ABSTRACT

Chris Schabel presents a detailed analysis of the radical solution given by the Franciscan Peter Auriol to the problem of reconciling divine foreknowledge with the contingency of the future, and of contemporary reactions to it. Auriol's solution appeared to many of his contemporaries to deny God's knowledge of the future altogether, and so it provoked intense and long-lasting controversy; Schabel is the first to examine in detail the philosophical and theological background to Auriol's discussion, and to provide a full analysis of Auriol's own writings on the question and the immediate reactions to them. This book sheds new light both on one of the central philosophical debates of the Middle Ages, and on theology and philosophy at the University of Paris in the first half of the 14th century, a period of Parisian intellectual life which has been largely neglected until now.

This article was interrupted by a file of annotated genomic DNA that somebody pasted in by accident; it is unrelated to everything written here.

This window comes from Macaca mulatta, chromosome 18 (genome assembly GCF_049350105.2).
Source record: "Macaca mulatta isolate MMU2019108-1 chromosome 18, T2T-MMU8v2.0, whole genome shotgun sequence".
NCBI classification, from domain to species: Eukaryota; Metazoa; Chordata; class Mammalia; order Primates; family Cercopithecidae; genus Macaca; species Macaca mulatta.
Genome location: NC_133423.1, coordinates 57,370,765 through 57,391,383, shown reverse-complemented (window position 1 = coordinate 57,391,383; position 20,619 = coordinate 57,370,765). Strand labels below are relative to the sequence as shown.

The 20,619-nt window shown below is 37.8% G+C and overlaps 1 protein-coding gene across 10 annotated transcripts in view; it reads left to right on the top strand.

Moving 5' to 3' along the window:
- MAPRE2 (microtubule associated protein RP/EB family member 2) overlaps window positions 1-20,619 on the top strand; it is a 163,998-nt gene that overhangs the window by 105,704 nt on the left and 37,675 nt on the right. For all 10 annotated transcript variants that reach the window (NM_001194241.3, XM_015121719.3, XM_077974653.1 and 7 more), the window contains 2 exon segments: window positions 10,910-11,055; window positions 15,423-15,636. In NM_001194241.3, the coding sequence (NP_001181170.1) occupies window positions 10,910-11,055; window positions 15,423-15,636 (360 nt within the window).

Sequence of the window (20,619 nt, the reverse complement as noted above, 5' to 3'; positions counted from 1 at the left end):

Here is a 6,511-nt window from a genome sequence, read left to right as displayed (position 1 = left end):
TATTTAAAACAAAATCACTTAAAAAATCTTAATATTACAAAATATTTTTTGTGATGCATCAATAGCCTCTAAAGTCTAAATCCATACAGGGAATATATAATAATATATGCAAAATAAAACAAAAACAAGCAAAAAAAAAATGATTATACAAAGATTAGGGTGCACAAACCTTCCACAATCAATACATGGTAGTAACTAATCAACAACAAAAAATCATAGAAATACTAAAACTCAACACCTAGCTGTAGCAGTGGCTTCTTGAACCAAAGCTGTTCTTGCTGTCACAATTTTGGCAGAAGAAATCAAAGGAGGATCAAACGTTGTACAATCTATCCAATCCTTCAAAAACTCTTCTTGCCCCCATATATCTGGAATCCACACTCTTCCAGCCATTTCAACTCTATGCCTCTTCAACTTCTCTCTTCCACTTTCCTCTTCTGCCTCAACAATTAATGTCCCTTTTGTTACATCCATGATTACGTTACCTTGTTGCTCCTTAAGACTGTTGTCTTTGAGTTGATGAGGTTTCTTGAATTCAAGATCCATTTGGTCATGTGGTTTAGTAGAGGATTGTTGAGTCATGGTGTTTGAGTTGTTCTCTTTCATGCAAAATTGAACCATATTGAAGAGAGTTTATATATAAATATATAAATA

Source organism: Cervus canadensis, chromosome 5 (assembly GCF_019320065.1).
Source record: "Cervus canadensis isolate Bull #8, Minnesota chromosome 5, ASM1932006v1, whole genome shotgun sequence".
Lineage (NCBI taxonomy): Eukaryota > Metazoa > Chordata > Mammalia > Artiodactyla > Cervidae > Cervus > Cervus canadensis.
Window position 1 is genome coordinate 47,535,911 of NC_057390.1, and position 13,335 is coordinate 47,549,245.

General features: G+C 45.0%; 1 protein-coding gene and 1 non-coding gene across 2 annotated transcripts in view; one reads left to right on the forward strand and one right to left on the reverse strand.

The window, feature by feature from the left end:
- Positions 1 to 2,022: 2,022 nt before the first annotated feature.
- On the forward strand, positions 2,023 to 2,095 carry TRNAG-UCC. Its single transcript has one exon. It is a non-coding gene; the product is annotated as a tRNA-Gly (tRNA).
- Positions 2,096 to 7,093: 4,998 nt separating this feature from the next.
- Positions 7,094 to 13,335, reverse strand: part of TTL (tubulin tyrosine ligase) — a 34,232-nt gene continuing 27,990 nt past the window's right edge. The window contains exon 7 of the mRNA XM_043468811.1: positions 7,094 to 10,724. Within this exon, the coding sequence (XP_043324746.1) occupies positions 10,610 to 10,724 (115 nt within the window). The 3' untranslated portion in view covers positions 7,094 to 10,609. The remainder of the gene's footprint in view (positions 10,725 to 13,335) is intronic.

chapter |14 pages

Introduction

part Part One|49 pages

The Background

chapter Chapter 1|30 pages

The Roots of the Debate

chapter Chapter 2|17 pages

The Immediate Context

part Part Two|68 pages

Peter Auriol's Theory

chapter Chapter 3|21 pages

Immutability Equals Necessity

chapter Chapter 4|18 pages

Indistant Knowledge of the Future

chapter Chapter 5|18 pages

Neutral Propositions

chapter Chapter 6|9 pages

Intrinsic and Extrinsic Willing

part Part Three|88 pages

The Reaction to Auriol's Theory at Paris

chapter Chapter 7|37 pages

Franciscans against the God of the Philosophers

chapter Chapter 8|17 pages

The Reaction outside the Franciscan Convent at Paris

chapter Chapter 9|32 pages

The Marchist School

part Part Four|94 pages

The Reaction in England and in the Late Middle Ages

chapter Chapter 10|36 pages

London and Oxford 1317–1344

chapter Chapter 11|27 pages

Paris 1343–1345

chapter Chapter 12|29 pages

Auriol's Theory in the Late Middle Ages

chapter |22 pages

Epilogue

The Quarrel at Louvain